If you choose to purchase a cut tree, try to prevent the trunk from being exposed to the air for more than three to six hours; it should be put into a container with water as soon as possible. Next, trim off the lowest branches which might interfere with the tree’s staying upright in a stand, and then remove ragged branch tips or unattractive branches. Saw off an inch of the trunk so the tree can absorb water freely, and fasten it to its stand, which should contain plenty of water. The water, especially at first, should be replenished often.

Artificial Christmas trees are often made of PVC, a dangerous chemical; they are not biodegradable, and do not have the wonderful fragrance of a real tree. However, they may be used for many years and are maintenance free.

A live tree, while somewhat more labor intensive to care for, may also be planted in your yard after its holiday use, and enjoyed for years to come. You must do some planning before you take the tree home but it is well worth while.

  1. Determine what spot on your property affords the correct exposure (full sun) and room. Check a good source or the internet to determine how much space your particular species of tree will require when mature.
  2. Dig the hole NOW before the ground freezes. Digging a frozen hole is no fun. Make the hole approximately 2 times the width of what you expect the container or root ball will be. This is important; and do not dig the hole any deeper than the height of the container or root ball. Fill the hole with leaves or mulch as insulation, and cover the hole and the pile of soil with a tarp and more leaves or mulch to avoid freezing. Throw away whatever sod was dug up as you do not want it included in the backfill.

Your live tree should be indoors as briefly as possible; place it at first (in a waterproof tub or container) in a garage or porch to allow it to acclimate to warmer temperatures. You can water it lightly and frequently, or place ice cubes over the root ball to keep the moisture levels up. Spraying the tree with an antidessicant such as Wiltproof will help control moisture loss through the needles.

When the tree is ready for planting, roll it into the hole and orient it so that its best side faces your house or the street. If the hole is too deep, add soil into the bottom and compact it until it is the right depth. Remove as much of the burlap around the root ball as possible; if it is in a container, remove the container. If it is in a wire basket, cut off as much of the basket as you can. Then, begin to backfill with the soil you set aside. Amendments such as peat moss do not need to be added to the soil, and do not fertilize. Water it thoroughly and slowly as you fill the hole; this will push out air pockets and saturate the sides of the hole as well as the back fill.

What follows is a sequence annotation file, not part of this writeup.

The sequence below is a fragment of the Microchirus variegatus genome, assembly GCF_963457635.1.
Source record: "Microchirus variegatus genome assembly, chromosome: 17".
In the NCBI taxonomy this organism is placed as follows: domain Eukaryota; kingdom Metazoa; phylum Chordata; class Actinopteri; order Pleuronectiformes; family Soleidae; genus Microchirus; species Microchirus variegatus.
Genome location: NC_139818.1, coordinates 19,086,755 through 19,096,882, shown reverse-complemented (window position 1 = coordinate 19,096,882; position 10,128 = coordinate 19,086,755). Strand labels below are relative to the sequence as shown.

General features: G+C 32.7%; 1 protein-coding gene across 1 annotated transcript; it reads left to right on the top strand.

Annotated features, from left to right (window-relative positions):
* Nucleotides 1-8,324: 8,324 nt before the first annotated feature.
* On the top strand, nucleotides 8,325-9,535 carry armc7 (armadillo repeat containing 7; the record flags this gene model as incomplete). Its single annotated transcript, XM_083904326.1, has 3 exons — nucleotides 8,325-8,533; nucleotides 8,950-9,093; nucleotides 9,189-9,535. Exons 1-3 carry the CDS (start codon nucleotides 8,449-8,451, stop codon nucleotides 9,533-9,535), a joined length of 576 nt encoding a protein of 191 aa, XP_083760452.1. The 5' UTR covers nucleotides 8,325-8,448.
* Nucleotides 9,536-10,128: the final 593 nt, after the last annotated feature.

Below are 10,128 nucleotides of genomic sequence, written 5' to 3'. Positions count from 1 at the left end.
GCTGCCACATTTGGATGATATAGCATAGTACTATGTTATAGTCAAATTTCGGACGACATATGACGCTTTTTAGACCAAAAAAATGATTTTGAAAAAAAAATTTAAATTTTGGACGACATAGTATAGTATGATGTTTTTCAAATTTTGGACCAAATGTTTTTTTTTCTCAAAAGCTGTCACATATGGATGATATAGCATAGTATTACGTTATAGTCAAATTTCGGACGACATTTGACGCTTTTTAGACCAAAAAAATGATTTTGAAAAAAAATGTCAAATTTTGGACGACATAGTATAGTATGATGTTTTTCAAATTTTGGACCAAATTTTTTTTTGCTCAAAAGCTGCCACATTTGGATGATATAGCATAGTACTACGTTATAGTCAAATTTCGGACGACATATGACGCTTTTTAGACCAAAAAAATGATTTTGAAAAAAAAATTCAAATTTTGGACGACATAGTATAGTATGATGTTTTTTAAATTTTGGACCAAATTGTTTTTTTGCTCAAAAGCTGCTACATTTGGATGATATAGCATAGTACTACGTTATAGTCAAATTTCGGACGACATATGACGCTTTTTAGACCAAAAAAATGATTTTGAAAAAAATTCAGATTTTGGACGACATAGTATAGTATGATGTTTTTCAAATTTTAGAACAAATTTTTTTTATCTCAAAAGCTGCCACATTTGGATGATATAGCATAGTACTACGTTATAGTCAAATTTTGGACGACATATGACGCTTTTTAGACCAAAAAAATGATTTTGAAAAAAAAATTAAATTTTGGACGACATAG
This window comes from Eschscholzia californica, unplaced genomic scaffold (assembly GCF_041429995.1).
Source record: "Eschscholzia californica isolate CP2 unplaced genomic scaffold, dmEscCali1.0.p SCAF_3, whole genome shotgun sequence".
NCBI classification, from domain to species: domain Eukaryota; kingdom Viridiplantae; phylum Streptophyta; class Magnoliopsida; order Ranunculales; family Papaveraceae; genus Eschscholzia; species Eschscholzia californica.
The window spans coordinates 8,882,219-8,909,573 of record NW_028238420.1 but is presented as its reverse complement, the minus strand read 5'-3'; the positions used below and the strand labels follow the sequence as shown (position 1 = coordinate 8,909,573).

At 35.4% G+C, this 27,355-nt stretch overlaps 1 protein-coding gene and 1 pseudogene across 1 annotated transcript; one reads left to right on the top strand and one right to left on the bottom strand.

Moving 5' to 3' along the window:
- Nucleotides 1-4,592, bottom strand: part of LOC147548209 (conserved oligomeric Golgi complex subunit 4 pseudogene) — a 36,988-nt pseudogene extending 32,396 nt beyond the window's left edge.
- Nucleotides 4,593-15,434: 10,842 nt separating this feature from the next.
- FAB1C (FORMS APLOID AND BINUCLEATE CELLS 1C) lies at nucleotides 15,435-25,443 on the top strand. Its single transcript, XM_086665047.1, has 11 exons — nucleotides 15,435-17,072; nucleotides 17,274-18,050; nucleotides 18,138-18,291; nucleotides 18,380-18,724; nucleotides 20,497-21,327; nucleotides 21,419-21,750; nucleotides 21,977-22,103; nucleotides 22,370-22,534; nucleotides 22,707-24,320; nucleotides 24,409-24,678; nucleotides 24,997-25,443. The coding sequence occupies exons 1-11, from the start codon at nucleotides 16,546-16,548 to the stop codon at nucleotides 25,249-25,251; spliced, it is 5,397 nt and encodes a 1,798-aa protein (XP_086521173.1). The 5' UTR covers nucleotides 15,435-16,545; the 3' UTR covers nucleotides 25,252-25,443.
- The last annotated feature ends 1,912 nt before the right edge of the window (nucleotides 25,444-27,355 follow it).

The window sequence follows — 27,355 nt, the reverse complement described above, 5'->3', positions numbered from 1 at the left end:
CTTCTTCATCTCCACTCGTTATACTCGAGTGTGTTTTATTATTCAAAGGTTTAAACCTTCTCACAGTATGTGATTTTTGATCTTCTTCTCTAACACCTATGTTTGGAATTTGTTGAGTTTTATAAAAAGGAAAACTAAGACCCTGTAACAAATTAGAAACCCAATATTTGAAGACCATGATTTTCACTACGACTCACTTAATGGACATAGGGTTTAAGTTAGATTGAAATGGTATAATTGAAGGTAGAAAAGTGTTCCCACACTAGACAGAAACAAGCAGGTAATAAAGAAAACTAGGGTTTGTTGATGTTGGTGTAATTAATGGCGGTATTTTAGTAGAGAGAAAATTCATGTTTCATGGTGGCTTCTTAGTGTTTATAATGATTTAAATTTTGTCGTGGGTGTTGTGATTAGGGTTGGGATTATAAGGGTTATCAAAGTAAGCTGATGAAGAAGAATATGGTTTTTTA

It is not necessary to stake or guy the tree. Cover the area – to the drip-line- with 2-3” of double-shredded, hardwood bark mulch, keeping the mulch 2” away from the trunk. Water your Christmas tree every day for a week, twice the second week, and then once a week until the ground freezes and your hose becomes useless.

BEST WISHES FOR THE HOLIDAYS FROM YOUR EWING ENVIRONMENTAL COMMISSION!

 

2016-2017 Project FeederWatch Begins

feederwatchby Lee Farnham, Past Chair, Ewing Environmental Commission

Cornell University’s Lab of Ornithology started its annual Feeder Watch survey this weekend, and I spent between 1-4 hours watching my feeders and noting what species were there, and the most I saw of each species at any one time.   This was the first year I had not filled my feeders year ’round, so I got the seeds and suet (sunflower hearts, safflower, Niger [thistle] seed) at the beginning of November and filled the feeders so the birds would know that food was available, and would get to used to multiple daily visits.